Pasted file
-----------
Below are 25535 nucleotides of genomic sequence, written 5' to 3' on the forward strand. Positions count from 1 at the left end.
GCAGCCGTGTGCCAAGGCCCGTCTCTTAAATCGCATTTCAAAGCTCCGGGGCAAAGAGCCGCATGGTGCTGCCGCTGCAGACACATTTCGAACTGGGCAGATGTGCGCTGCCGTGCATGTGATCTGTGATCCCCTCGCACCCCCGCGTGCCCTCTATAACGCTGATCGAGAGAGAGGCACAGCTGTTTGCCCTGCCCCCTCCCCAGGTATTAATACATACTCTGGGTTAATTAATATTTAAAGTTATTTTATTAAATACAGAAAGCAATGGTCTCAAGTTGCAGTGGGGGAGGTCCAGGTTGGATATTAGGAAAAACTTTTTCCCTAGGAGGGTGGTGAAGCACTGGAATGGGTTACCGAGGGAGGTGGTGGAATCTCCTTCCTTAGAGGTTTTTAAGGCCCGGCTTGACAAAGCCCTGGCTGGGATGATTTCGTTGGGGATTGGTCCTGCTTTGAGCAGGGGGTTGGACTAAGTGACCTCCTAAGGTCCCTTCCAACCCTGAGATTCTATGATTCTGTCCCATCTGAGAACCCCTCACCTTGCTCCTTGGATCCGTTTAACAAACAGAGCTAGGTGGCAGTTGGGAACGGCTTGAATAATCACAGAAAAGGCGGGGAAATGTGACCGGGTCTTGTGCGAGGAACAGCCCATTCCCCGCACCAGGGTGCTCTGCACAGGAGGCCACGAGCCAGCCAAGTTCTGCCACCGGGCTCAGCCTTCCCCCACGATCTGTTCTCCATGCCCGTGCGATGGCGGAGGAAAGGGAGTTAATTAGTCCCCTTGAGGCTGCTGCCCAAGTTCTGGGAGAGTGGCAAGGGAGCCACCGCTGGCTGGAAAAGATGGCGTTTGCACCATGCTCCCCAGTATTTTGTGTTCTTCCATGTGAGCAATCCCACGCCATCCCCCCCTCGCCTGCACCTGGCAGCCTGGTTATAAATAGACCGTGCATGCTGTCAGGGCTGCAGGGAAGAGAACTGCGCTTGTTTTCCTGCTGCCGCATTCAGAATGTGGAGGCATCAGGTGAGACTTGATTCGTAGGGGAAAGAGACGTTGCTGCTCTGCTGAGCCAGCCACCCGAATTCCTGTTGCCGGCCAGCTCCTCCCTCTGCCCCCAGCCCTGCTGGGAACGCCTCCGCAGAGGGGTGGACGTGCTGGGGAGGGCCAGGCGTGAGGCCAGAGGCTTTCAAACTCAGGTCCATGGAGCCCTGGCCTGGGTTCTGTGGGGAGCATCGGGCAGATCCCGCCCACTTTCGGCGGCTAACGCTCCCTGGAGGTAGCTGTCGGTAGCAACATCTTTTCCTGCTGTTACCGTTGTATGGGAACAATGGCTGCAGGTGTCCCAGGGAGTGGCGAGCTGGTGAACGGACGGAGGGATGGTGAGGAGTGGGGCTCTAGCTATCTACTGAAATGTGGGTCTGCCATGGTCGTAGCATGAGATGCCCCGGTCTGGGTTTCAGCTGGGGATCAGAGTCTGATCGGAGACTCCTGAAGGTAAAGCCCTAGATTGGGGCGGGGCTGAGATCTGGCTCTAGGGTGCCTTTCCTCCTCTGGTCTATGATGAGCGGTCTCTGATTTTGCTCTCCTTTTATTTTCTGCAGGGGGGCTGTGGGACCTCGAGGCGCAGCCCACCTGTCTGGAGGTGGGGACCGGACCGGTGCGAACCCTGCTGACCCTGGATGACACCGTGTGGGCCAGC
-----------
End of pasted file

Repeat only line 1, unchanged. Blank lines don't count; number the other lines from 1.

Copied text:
Below are 25535 nucleotides of genomic sequence, written 5' to 3' on the forward strand. Positions count from 1 at the left end.